Ten years ago, when I started taking pictures with reckless abandon, I also began to develop a habit I’d later regret.
For me, interest in photography sparked many years earlier with a single photo. It was a picture of the Inspiration Tower at Shepherd of the Hills in Branson Missouri. I remember discovering that I liked the image better when I tilted the camera so that the tower rose into the sky at an angle. It was a fun moment of exploration and creative discovery, and in it, I was doing things right.
Despite that spark, I didn’t get into photography in earnest until much later, in the age of digital cameras and the infinite scroll on websites like Flickr. At first, I continued using a camera to explore the world and make creative discoveries. I remember wandering the streets of Montreal and discovering a reflection of a street lamp in a window. Somehow I imagined I had found myself in the home of a family of street lamps and I was looking at a picture of one of their relatives. It’s silly, I know, but it was fun at the time.
The trouble came with the massive array of fantastic photos that were becoming more and more available on the web. I’d take photos in a particular place and then take to the web to see what others had discovered in the same place. In those other photos, I saw many things I’d missed. And I saw the number of likes, comments, and shares the other photographers were receiving for their efforts.
I found myself questioning the quality and validity of my own efforts when I didn’t get as many likes or comments. What was wrong with what I was doing and how could I improve? As a result of this questioning, I started wandering around looking for opportunities to produce photos like those I had seen on the web. I started to develop the bad habit of looking for photos I’d learned were more likeable.
Because I was looking for specific things, I stopped seeing what was in front of me. I stopped noticing what was interesting and important to me. I stopped exploring the world with an open mind and making creative discoveries. I got lost in a limiting view of the world, and that left me less happy with myself and the work I produced.
The further I went down the road of other people’s interests, the further I moved away from understanding my own. The further I moved away from exploring my interests, the further I moved from understanding how I felt about what I was seeing. And if I don’t perceive or understand what I’m feeling when I produce images, how can I expect them to convey emotions for others? Paul Cezanne, who was described by Picaso as “the father of us all,” is noted as having said “A work of art which did not begin with emotion is not art.”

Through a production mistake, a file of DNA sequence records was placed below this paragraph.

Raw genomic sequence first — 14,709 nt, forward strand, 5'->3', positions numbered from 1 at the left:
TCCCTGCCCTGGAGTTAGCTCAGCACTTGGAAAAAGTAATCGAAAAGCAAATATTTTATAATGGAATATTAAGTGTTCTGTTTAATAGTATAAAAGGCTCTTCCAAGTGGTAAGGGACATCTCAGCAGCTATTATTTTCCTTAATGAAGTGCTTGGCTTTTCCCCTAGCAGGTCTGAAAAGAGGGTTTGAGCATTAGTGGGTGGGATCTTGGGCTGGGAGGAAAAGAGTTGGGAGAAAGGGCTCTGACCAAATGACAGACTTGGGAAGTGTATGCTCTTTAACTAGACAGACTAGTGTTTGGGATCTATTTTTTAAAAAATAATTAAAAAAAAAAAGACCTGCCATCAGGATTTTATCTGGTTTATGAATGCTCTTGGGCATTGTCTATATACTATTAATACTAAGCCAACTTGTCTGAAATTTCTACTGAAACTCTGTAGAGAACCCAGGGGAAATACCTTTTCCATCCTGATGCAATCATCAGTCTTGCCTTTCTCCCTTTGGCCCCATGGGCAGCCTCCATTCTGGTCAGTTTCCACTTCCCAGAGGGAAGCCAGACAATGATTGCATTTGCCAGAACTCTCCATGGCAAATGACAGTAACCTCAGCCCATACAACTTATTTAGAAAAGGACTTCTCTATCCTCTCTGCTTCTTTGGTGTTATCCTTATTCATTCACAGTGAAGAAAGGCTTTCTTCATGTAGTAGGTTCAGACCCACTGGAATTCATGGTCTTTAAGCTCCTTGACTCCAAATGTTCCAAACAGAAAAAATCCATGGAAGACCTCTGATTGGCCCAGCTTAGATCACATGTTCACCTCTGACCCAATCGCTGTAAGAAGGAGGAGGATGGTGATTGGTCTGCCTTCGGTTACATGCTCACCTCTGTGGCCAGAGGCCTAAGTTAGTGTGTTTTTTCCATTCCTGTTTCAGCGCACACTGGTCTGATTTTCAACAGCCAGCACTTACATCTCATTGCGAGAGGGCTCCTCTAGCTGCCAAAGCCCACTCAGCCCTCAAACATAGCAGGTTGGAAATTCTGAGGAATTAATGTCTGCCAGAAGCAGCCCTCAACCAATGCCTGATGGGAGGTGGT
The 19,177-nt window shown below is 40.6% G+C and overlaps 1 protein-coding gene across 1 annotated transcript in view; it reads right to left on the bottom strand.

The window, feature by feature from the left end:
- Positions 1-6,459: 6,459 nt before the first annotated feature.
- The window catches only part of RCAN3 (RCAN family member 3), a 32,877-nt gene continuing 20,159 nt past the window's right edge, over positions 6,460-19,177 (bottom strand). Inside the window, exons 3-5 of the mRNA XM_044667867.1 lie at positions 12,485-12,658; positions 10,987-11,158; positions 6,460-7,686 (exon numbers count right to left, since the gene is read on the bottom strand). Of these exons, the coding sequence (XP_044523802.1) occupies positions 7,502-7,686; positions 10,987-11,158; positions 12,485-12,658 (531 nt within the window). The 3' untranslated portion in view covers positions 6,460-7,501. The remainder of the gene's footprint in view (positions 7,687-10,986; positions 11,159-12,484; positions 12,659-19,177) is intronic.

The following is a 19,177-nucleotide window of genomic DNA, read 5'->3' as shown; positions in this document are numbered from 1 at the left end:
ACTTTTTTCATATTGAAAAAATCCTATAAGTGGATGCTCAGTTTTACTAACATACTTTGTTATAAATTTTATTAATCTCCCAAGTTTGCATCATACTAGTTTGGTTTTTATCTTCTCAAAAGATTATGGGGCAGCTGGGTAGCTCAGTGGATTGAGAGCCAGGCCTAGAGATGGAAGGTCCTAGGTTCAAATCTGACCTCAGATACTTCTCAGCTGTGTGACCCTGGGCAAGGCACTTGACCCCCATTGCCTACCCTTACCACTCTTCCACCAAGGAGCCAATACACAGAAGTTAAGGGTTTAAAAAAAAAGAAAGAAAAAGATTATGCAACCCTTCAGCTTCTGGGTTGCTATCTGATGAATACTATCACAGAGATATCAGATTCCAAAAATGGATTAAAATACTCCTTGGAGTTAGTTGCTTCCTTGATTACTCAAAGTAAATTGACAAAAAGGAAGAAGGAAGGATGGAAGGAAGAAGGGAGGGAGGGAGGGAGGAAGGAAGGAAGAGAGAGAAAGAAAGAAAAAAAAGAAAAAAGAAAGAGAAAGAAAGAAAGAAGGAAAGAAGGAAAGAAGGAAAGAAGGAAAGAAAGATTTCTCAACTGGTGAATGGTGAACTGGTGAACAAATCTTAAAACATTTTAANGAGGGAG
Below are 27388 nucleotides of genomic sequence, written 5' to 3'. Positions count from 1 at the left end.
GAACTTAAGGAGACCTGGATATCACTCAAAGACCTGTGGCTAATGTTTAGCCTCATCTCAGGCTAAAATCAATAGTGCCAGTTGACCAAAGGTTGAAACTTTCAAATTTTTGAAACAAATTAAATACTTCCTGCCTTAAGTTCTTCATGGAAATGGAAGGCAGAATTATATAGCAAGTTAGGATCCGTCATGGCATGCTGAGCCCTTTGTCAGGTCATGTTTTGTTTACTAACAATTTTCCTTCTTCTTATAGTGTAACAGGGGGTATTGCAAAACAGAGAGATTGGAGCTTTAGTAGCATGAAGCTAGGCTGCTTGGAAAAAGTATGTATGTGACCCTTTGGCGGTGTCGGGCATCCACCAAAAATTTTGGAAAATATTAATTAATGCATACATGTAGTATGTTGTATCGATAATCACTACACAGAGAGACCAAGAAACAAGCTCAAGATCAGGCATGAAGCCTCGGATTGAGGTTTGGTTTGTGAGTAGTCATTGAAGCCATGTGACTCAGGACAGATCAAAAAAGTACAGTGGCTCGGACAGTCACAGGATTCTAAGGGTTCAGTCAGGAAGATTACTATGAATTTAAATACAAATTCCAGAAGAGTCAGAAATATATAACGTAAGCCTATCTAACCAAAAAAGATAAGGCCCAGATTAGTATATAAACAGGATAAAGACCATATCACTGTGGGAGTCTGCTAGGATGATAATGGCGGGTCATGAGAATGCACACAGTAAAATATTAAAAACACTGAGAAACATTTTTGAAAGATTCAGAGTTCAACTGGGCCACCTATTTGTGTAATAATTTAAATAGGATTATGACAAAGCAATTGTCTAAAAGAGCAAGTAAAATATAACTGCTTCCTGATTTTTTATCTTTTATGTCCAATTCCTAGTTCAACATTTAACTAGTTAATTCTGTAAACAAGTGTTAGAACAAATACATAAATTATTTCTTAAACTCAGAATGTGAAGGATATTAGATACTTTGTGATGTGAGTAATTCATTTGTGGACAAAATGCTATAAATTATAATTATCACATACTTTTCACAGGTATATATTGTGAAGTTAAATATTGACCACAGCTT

Finding My Way Back
Luckily for me, somewhere along the way with the help of a friend, Timothy Sens, I woke up to my problem and made some changes. In addition to being a photographer and digital artist, Timothy is a jewelry artist. Maura and I met him when she discovered his work in a local gallery and asked him to make her wedding ring. Over time he and I developed a routine of meeting up every weekend to take photos. Not long after, he discovered and introduced me to Miksang photography.
Miksang is a Tibetan word (pronounced "Mik-song") that means "good eye." Miksang photography is a form of contemplative photography. In essence, it is a practice of going for a walk with an intention to notice and photograph what catches one’s attention. That noticing, when it happens, is referred to as a ‘flash of perception.’
Imagine you’re walking down a street having a conversation with a friend, and you suddenly stop talking as a bright red Ferrari pulls into the intersection ahead of you. Maybe it was the bright red color of the car or the rare, exotic nature of the scene. Whatever the reason, it was meaningful enough to you that you stopped what you were doing and gave your attention to it instead. That’s a flash of perception.
Now, I practice the art of noticing. I practice noticing not only what grabs my attention but also how it makes me feel and what it makes me think. I make an effort to understand why certain things tend to grab my attention more than others. And in doing so I learn more about myself and the world around me.
Through this contemplative practice, I have learned to respect and value my own ideas and emotions. I have learned more and more about what I care most about and why. And I’ve found that I like the images I produce about a million times more than those I was before.
Extending the Practice
As is always the case, I discovered that other areas of my life can benefit from contemplative practice. In fact, anything can be a contemplative practice, depending on how we do it. For many of us, all that is missing is this habit of noticing. How often, for example, do you notice the breeze on your skin or the warmth of the sun on a chilly day? How often do you notice when interactions sap your energy or give you more? How often do you notice the effect distraction has on your ability to enjoy your work?
Given the benefits I’ve realized, I highly recommend developing a contemplative practice for yourself. You can turn any hobby or aspect of your work into a contemplative practice. Develop a habit of noticing, then watch the world come newly alive around you as you tune in to what is most important and interesting to you. In this way you will develop habits that boost your creativity and stimulate the development of more creative ideas and solutions to problems.
Thank you for reading. As always, please feel free to contact me with any questions, comments, or ideas.